Steelseries Rival 5 gaming mouse review


greatness can deceive

two minute review

SteelSeries Rival 5 . is a mid-range addition to the rival series of gaming mice. At $59, that comes out to up to $30 (£23, AUS$46). rival 3 and less than $79 (£79, about AU$100) rival 600 and $119 (£119, AU$169) wireless rival 650. At twice the price of the Rival 3, the Rival 5 naturally offers some significant upgrades, and it doesn’t fall much short of its more premium siblings. Of course, the Rival 5 still faces competition from outside like versatility. Razer Basilisk X HyperSpeed At $59 (£59, AU$109), that trades in an RGB light and extra thumb button for wireless performance.

The Rival 5 continues its legacy with a look that closely mimics the more premium Rival 600. SteelSeries has reduced the gap between sections of the mouse, and the harsh, Batmobile-esque angles around the main buttons have been softened a bit. The shape remains largely the same, but it’s just a hair thicker in the front and thinner at the back. In the hand, it feels similar to the older rival, but it’s significantly lighter at 85 grams and doesn’t have the option of adding metal weights for those who prefer more weight. It also lacks silicone side grips, but the curvature and slightly rough texture make it easy to hold.

SteelSeries showcases the exceptional light show with four controllable zones with custom RGB lighting zones on the mouse wheel and palm rest, as well as two light strips on the sides of the palm rest, making a total of ten zones. The light areas on the strips tend to blend together a bit, but it still looks great. However, lighting tends to clash with shades of orange and green, so see if those are your favorite colors.

One major design change is in the button arrangement. The Rival 5 still has its main mouse button with a clickable scroll wheel and a DPI switch in the middle, though this time around SteelSeries has used an IP54 rated switch to keep out dust and liquids. The side buttons of the mouse are replaced. The Forward and Backward buttons have been left mostly unchanged, but the front thumb buttons have become a bit easier to reach. SteelSeries has also added another thumb button on the top of the lot which can be flicked up or down. This gives the Rival 5 a total of nine different buttons, with five only available to the thumb.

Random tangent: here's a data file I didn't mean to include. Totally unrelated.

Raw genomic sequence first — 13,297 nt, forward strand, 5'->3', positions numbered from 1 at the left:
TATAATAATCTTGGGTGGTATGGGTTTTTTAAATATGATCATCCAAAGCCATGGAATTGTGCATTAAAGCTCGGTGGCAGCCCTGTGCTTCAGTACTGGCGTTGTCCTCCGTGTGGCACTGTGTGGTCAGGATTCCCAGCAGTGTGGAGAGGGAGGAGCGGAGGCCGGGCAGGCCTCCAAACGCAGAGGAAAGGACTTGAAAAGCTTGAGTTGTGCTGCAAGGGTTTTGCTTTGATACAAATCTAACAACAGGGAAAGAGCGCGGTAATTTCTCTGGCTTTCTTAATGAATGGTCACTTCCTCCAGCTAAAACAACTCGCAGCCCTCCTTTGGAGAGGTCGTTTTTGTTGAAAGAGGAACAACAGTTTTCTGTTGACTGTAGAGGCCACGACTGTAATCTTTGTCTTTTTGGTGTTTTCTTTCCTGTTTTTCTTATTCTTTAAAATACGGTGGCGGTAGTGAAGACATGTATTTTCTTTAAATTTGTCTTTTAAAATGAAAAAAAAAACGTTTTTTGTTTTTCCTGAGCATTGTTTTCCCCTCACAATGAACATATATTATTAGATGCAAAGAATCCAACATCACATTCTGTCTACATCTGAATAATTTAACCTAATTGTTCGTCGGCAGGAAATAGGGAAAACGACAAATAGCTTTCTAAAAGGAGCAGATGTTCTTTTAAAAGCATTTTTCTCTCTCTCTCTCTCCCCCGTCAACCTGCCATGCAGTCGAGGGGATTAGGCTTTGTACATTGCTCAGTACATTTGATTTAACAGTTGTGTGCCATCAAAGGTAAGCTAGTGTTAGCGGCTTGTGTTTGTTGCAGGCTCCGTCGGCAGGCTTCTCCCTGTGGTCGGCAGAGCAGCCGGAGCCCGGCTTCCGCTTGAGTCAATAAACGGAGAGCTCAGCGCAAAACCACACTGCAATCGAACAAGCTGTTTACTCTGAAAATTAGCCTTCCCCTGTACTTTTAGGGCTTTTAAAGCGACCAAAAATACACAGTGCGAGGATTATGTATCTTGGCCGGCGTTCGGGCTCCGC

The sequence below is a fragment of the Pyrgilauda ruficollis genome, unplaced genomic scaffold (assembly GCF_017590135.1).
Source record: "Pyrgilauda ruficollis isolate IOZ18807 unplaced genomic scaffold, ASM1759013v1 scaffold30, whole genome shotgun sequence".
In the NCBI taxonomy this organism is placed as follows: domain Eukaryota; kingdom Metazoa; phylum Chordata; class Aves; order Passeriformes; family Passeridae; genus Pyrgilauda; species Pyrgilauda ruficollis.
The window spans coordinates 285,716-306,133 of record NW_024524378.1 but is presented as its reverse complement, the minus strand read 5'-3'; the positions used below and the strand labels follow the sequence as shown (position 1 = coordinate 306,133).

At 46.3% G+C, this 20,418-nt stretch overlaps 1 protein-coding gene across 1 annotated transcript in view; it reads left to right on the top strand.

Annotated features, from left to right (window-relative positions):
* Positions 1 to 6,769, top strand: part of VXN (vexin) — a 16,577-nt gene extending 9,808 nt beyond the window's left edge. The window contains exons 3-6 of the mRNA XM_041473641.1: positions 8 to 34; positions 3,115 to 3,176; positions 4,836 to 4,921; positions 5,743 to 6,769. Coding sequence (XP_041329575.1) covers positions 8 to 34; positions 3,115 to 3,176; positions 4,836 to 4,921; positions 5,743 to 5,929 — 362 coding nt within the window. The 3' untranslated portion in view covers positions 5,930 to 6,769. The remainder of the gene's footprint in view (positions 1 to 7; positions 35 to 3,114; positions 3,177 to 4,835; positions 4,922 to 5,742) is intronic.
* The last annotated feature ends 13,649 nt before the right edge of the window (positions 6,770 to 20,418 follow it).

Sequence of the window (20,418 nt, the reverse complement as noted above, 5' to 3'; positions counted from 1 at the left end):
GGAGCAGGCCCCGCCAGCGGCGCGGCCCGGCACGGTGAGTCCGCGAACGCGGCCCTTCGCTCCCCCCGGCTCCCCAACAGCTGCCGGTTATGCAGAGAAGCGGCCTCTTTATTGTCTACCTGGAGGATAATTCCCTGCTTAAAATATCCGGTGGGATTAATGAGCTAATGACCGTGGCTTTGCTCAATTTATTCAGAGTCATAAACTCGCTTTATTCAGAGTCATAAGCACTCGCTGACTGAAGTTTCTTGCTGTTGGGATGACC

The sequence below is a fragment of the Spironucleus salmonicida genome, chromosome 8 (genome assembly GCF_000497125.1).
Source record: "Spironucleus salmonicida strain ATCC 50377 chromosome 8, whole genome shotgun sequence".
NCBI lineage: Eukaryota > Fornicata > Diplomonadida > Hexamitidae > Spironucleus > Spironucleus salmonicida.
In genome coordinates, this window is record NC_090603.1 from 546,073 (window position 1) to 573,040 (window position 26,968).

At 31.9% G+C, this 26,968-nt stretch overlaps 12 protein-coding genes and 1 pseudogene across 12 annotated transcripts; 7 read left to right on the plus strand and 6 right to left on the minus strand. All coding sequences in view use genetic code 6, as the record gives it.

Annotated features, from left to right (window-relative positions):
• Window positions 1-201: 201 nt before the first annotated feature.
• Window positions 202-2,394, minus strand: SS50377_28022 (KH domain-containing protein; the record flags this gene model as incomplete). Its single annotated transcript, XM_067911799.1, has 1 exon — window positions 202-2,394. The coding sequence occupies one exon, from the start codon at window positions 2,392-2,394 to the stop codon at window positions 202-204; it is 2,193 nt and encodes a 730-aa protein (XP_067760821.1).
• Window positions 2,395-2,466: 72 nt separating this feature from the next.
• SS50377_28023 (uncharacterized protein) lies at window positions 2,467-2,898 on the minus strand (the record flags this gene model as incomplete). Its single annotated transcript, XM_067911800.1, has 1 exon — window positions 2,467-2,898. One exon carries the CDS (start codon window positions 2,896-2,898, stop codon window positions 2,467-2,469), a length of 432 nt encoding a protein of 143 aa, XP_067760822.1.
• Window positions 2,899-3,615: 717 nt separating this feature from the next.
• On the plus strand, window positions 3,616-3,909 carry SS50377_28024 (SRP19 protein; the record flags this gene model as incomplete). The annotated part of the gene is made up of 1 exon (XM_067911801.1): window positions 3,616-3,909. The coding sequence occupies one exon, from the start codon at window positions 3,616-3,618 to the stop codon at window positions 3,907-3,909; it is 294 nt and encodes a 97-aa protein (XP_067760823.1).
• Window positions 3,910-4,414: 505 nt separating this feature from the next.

In use, the Rival 5 lives up to its family reputation. The lightweight design makes the Rival 5 easy to move around, as does the new Super Mesh cable, which can be a little lumpy but moves quite freely. The incredibly accurate tracking of the TrueMove air sensor inside the mouse and our aim in the game always seems to be just right.

We find the tracking to be smooth and consistent, allowing us to accurately position our sword swings and jabs at enemies, which is sometimes enough to jump by three enemies at once. Pinpoint targets and flickshots also hold up as we dig through tunnels and caves in Deep Rock Galactic, aiming at enemies’ weak spots to make every shot count.

All of the Rival 5’s buttons offer a consistent click that neither takes a lot of force nor feels too mushy, which is especially nice on the thumb button and even more impressive thanks to the scroll wheel. The on-board additional thumb buttons can come in handy, whether used for macros or assigned for general input. The front-facing thumb buttons are still not easy to reach in the heat of the moment, and two-way thumb buttons would be nearly impossible to use while lifting a mouse, so that would limit their usefulness somewhat, but they still do. Can work for in-game controls that are produced with a little more forethought. SteelSeries’ software also makes it easy to record and assign macros, and it lasts long without a hitch.

Without a doubt, the Rival 5 is a capable gaming mouse, and its looks and price aren’t half bad.

Buy it if…

you want a lighter opponent
The Rival 5 is like its premium sibling, but it comes in a lighter weight that gamers have been craving of late.

you like thumb buttons
There are gaming mice with more thumb buttons, but the side controls on the Rival 5 are fairly well-crafted and very consistent in feel.

You want excellent on a budget
The SteelSeries Rival 5 isn’t the cheapest gaming mouse you can get, but it offers a bunch of capabilities and nearly flawless execution—something the cheapest mouse can’t possibly match.

Don’t buy it if…

you want wireless
There’s no getting around it: It’s a wired mouse. The Rival 3 Wireless is a bit cheaper, but comes with some trade-offs, and the Rival 650 exists if you can afford it.

you need the lightest mouse
The Rival 5 is certainly lighter than the Rival 600 and 650, but it’s a few grams away from being an ultra-light gaming mouse.

You will not install SteelSeries GG
The Rival 5’s additional thumb buttons and optimized lighting necessitate the SteelSeries GG, two of its major selling points. If you’re going to skip the software, you can save some money with a cheap mouse that omits those features as well.

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